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He aud Aufidius can no more atone,
Enter another Messenger.
Mess. You are sent for to the senate: A fearful army, led by Caius Marcius, Associated with Aufidius, rages Upon our territories; and have already O'erborne their way, consum'd with fire, and took What lay before them.
Com. O, you have made good work!
What news? what news! Com. You have holp to ravish your own daugh.
ters, and To melt the city leads upon your pates; To see your wives dishonour'd to your noses ;
Men. What's the news? what's the news?
Com. Your temples burned in their cement; and Your franchises, whereon you stood, confin'd Into an augre's boret. Men.
Pray now, your news ?You have made fair work, I fear me:- Pray, your
news? If Marçius should be join'd with Volcians,Com.
If! He is their god; he leads them like a thing Made by sonie other deity than nature, That shapes nian better: and they follow him, Against us brats, with no less confidence, Than boys pursuing summer butterflies, Or butchers killing flies. Men.
You have made good work, You, and your apron men; you that stood so much
Uvite. + Asmall round hole; an augre is a carpenter's tool.
Upon the voice of occupation*, and
He will shake
work ! Bru. But is this true, sir? Com.
Ay; and you'll look pale
Men. We are all undone, unless
Who shall ask it?
'Tis true: If he were putting to my house the brand That should consume it, I have not the face To say, 'Beseech you, cease.—You have made fair
hands, You, and your crafts ! you have crafted fair! Com.
You have brought A trembling upon Rome, such as was vever So incapable of help. Tri.
Say not, we brought it. Men. How! Was it we? We lov'd him; but, like
beasts, And cowardly nobles, gave way to your clusters, Who did hoot him out o'the city.
But, I fear,
Enter a troop of Citizens.
Here come the clusters. And is Aufidius with him ?-You are they That made the air unwholesome, when you cast Your stinking, greasy caps, in hooting at Coriolanus' exile. Now he's coming; And not a hair upon a soldier's head, Which will not prove a whip; as many coxcombs, As you threw caps up, will he tumble down, And pay you for your voices. 'Tis no matter; If he could burn us all into one coal, We have deserv'd it.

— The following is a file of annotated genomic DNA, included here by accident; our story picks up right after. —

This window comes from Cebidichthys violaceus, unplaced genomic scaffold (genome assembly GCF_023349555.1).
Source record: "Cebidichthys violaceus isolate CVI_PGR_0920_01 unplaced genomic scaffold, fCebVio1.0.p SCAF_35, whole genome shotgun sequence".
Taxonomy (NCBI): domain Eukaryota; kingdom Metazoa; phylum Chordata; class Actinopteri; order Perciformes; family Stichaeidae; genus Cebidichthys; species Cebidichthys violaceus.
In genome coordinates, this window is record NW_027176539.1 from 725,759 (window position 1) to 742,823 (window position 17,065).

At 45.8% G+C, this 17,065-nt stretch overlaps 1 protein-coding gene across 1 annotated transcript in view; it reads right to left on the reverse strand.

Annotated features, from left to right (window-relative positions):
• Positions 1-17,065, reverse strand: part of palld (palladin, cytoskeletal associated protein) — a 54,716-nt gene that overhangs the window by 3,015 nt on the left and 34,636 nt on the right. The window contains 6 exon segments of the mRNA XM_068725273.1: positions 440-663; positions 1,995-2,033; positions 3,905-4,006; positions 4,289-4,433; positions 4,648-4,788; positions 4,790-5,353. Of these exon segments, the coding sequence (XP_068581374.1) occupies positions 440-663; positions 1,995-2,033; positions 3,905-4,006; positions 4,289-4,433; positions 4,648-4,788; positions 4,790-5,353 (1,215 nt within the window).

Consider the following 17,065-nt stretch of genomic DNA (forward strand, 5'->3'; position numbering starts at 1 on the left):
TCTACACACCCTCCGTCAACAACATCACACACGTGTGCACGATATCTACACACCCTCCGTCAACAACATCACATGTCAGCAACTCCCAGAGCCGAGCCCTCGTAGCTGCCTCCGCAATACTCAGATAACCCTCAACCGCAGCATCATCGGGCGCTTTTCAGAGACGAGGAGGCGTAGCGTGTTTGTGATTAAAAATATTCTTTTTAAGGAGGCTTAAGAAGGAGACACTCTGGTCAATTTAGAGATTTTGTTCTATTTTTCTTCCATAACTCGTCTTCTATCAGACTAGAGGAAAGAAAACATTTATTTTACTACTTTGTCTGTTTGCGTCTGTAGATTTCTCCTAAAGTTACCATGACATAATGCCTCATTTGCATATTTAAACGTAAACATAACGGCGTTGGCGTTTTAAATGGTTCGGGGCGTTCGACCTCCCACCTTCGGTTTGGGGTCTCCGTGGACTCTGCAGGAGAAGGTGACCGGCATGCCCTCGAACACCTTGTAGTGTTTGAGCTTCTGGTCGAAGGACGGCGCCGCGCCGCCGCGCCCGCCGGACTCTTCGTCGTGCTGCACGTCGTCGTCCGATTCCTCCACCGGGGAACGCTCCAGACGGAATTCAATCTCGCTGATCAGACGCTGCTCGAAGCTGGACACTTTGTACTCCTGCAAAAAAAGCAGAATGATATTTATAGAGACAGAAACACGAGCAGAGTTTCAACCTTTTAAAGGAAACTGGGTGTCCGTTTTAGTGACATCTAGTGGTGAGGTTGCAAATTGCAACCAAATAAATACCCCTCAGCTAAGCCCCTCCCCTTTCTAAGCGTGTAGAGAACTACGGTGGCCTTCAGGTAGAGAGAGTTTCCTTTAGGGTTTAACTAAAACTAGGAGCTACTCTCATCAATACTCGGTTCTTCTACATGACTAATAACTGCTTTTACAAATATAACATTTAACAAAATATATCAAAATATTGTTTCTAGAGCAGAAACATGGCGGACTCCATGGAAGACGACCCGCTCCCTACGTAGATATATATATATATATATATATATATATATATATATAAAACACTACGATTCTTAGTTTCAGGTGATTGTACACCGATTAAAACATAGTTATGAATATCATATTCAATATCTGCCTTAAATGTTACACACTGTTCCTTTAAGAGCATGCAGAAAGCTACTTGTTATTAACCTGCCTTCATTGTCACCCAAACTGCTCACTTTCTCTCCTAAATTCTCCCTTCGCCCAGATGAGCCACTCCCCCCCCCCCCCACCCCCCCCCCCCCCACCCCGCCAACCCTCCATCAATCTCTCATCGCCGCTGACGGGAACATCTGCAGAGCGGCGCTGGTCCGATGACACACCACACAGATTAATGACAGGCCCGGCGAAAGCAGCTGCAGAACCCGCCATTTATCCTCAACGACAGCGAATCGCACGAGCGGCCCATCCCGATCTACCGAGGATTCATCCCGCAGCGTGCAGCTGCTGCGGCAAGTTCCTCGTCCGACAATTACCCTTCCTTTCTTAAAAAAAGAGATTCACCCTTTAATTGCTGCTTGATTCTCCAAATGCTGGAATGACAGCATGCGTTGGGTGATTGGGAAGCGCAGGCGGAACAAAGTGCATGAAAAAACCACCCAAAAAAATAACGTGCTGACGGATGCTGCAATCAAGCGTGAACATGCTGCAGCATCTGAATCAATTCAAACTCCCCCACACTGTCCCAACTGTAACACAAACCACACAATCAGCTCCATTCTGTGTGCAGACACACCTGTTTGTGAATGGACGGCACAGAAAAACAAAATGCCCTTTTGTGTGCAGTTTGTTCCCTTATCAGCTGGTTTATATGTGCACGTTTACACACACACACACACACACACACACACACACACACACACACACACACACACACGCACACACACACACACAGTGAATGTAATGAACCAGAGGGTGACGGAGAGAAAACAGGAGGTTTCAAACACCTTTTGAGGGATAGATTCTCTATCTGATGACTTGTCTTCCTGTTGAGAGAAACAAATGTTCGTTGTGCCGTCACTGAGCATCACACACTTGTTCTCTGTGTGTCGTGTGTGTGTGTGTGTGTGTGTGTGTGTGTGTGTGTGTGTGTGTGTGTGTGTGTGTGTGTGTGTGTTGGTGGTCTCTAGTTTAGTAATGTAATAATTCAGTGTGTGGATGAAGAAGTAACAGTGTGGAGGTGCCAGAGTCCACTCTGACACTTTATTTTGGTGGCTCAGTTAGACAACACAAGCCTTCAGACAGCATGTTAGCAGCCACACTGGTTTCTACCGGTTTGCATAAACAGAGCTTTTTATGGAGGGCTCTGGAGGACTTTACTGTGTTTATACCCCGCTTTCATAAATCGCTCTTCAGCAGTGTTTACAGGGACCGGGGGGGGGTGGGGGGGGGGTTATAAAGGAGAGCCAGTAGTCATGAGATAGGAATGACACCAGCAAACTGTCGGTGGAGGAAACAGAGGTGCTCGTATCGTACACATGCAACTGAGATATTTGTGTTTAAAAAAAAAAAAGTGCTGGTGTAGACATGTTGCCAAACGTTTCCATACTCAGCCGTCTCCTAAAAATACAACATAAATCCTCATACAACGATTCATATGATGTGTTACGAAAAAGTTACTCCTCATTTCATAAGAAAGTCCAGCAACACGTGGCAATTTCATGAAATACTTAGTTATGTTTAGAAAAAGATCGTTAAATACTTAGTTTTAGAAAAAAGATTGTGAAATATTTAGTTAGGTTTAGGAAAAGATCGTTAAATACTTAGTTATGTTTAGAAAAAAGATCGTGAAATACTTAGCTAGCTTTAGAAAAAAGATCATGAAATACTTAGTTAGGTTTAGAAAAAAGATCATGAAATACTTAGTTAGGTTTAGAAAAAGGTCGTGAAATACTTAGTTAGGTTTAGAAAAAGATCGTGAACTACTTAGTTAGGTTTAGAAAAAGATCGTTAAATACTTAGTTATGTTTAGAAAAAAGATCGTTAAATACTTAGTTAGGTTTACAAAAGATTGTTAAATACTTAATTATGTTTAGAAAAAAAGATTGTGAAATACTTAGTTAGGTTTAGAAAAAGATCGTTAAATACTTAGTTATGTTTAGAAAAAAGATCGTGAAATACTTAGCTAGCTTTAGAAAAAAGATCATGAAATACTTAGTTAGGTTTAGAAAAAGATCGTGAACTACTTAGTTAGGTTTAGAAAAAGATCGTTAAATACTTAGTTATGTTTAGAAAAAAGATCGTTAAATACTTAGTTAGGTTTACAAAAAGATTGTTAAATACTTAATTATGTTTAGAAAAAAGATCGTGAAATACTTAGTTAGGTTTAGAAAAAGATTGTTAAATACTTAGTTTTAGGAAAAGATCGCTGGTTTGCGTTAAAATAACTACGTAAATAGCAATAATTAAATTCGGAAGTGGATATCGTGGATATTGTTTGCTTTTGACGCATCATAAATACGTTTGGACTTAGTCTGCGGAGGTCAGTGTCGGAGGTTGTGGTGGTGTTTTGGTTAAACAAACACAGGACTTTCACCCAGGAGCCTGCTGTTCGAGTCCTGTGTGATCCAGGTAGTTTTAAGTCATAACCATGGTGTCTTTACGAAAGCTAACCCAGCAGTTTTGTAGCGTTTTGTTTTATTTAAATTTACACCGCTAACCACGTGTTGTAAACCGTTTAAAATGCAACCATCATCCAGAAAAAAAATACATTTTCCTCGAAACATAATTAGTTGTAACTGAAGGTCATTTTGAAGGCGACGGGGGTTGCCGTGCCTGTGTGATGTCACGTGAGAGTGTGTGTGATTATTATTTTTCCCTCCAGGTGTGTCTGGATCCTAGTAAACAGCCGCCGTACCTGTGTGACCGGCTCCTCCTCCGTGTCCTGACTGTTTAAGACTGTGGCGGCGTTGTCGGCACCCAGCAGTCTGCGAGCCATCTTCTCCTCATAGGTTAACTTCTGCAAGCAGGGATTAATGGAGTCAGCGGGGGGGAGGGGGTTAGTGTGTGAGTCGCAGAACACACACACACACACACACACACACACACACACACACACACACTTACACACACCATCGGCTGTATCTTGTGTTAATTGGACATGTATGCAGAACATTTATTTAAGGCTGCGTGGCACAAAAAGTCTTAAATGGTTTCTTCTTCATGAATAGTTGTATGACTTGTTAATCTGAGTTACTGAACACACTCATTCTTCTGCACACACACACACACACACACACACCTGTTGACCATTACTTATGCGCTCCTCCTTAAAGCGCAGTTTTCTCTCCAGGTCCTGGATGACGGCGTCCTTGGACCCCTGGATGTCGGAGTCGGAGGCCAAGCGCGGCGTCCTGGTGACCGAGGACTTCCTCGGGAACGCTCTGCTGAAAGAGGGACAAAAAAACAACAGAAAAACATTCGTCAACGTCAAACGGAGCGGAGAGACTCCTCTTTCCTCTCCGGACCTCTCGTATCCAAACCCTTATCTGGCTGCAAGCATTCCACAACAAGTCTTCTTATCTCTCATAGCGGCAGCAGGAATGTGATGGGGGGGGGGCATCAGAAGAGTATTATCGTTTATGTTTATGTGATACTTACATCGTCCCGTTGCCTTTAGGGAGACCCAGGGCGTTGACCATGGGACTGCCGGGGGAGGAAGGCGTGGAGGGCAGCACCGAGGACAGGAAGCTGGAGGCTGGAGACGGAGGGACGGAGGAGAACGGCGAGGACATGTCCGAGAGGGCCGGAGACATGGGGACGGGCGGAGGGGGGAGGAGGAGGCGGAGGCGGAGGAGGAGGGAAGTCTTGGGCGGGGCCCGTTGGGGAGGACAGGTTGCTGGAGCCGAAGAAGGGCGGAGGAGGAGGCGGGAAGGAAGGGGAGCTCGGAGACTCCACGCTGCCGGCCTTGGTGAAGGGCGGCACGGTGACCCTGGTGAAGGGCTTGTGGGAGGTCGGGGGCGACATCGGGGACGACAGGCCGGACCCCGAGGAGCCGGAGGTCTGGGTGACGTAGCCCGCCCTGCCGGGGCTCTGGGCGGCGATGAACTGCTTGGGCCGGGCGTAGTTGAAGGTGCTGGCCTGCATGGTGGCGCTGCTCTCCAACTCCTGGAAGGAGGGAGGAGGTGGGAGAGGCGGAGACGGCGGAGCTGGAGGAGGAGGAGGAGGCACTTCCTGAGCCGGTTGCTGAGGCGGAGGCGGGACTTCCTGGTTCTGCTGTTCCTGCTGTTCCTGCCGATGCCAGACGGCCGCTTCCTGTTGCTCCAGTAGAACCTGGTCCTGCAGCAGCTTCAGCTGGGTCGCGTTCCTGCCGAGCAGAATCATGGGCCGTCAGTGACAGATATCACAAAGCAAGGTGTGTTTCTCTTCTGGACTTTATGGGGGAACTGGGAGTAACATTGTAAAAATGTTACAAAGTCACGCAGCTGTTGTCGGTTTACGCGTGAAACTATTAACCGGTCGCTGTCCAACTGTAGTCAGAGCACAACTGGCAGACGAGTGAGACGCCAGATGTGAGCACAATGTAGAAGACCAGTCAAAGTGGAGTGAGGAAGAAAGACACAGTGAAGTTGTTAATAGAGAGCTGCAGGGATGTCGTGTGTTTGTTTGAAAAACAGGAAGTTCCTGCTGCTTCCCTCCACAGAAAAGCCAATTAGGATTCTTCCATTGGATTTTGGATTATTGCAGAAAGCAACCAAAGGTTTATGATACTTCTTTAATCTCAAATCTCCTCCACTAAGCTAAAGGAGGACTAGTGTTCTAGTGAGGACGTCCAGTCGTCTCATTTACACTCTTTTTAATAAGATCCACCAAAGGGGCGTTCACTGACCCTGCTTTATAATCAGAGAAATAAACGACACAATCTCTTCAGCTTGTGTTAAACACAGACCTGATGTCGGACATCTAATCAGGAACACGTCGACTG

Cit. 'Faith, we hear fearful news. 1 Cit.
For mipe own part, When I said, Banish him, I said, 'twas pity.
4 Cit. And so did I.
3 Cit. And so did I; and, to say the truth, so did very many of us : That we did, we did for the best: and though we willingly consented to his banishment, yet it was against our will.
Com. You are goodly things, you voices!
You have made Good work, you and your cry*!-Shall us to the
[Ereunt Com. and Men,
* Pack, alluding to a pack of hounds.
1 Cit. The gods be good to us! Come, masters, let's home. I ever said, we were i'the wrong, when we banished him. 2 Cit. So did we all. But come, let's home.
[E.reunt Citizens. Bru. I do not like this news. Sic. Nor I. Bru. Let's to the Capitol:~Would, half my
wealth Would buy this for a lie ! Sic.
Pray, let us go.
A camp; at a small distance from Rome.
Enter Aufidius, and his Lieutenant.
Auf. Do they still fly to the Roman ?
Lieu. I do not know what witchcraft's in him; but Your soldiers use him as the grace 'fore meat, Their talk at table, and their thanks at end; And you are darken'd in this action, sir, Even by your own. Auf
I cannot help it now; Unless, by using means, I lame the foot Of our design. He bears himself more proudlier Even to my person, than I thought he would, When first I did embrace him: Yet his pature In that's no changeling; and I must excuse What cannot be amended. Lieu.
Yet I wish, sir (I mean for your particular), you had not Join'd in commission with him : but either Had borne the action of yourself, or else To him had left it solely. Auf. I understand thee well; and be thou sure,
When he shall come to his account, he knows not
First he was
• Ar eagle that preys on fish.
The chair of civil authority.